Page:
Important information about novel coronavirus (COVID-19)

Elective Surgery Update

ELECTIVE SURGERY

Commencing the 28th September 2020 all elective surgery has now been increased to 75% for all surgery categories. Any patients requiring emergency surgery will be unaffected. Please read below about Pre-Operative COVID 19 Testing requirements. 

PRE-OPERATIVE COVID-19 TESTING

Based on DHHS recommendations, we are now asking that all elective surgery patients undergo pre-operative COVID-19 testing.

This specifically applies to: 

  • All elective patients (including endoscopy) entering the operating suite require a negative COVID swab from within the last seven days. Please note this has now extended to all patients of metropolitan and regional Victoria to be mandatory by Monday 10th August.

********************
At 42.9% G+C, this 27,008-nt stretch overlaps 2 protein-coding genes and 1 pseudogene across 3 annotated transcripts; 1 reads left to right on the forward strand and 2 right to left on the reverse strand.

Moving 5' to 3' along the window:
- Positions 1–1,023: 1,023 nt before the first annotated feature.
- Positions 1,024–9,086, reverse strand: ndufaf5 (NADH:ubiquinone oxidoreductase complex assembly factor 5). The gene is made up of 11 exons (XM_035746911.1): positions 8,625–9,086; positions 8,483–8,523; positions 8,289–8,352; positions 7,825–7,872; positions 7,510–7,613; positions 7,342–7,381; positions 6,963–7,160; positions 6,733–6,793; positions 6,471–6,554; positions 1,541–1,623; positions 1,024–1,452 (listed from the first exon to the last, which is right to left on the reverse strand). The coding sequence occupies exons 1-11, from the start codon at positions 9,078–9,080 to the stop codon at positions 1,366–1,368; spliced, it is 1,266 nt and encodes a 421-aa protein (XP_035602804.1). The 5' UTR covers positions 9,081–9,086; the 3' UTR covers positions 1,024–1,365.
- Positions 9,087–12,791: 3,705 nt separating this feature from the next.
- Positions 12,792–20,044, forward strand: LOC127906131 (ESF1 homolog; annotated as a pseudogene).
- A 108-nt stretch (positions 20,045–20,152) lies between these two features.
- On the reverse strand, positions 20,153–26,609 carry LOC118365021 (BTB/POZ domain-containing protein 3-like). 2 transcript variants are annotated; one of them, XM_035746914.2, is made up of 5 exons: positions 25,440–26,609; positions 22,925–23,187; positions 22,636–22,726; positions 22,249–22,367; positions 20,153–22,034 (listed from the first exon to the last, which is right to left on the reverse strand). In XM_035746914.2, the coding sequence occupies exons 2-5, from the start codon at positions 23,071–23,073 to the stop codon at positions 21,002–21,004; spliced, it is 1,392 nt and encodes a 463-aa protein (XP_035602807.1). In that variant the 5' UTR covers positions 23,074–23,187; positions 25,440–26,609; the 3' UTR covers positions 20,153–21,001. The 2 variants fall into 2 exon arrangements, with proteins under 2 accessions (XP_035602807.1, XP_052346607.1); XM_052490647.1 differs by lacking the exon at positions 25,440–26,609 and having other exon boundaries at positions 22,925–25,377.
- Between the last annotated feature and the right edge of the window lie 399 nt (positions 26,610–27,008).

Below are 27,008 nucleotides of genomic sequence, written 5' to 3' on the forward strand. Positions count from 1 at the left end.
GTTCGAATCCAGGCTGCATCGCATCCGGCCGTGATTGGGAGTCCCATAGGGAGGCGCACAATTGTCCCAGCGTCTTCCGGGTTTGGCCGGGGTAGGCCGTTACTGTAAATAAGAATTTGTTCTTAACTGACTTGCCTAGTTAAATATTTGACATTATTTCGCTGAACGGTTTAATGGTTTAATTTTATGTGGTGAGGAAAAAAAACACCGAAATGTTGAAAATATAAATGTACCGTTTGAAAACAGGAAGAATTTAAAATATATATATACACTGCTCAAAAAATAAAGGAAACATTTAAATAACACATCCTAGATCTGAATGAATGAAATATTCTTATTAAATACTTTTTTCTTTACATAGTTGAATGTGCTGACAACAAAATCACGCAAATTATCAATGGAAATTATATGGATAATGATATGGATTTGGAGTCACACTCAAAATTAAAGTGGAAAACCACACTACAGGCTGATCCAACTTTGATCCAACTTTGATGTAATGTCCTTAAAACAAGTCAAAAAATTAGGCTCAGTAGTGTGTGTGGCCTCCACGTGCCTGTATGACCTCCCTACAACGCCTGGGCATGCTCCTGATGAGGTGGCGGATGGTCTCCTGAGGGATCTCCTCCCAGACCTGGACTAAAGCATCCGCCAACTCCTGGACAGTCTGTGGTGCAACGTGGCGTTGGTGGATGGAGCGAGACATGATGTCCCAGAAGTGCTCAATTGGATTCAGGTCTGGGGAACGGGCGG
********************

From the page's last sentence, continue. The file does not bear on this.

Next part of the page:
For further information please contact you treating doctor or our Pre-admission staff: (03) 9411 7111.


Maternity COVID-19 Testing (Swab) Update

ALL PREGNANT WOMEN

COVID-19 Testing (Swabbing)

  • Routine Covid-19 Testing requirements of pregnant women will cease effective midnight Tuesday 27th of October 2020.
  • Only those who are booked for a General Anaesthetic (GA) Caesarean section will require Testing (Swabbing) 3-5 days prior to their booked Caesarean section.  Immediately following the testing, the women are required to self-isolate until their admission. Please see further information in regarding self-isolation below.

COVID-19 Screening

  • All maternity patients will be screened utilising the Covid-19 screening questions prior to admission
  • If the patient is symptomatic or answers yes to the Covid-19 screening questions (positive screen), a Covid-19 test (swab) will also be required.

SELF ISOLATING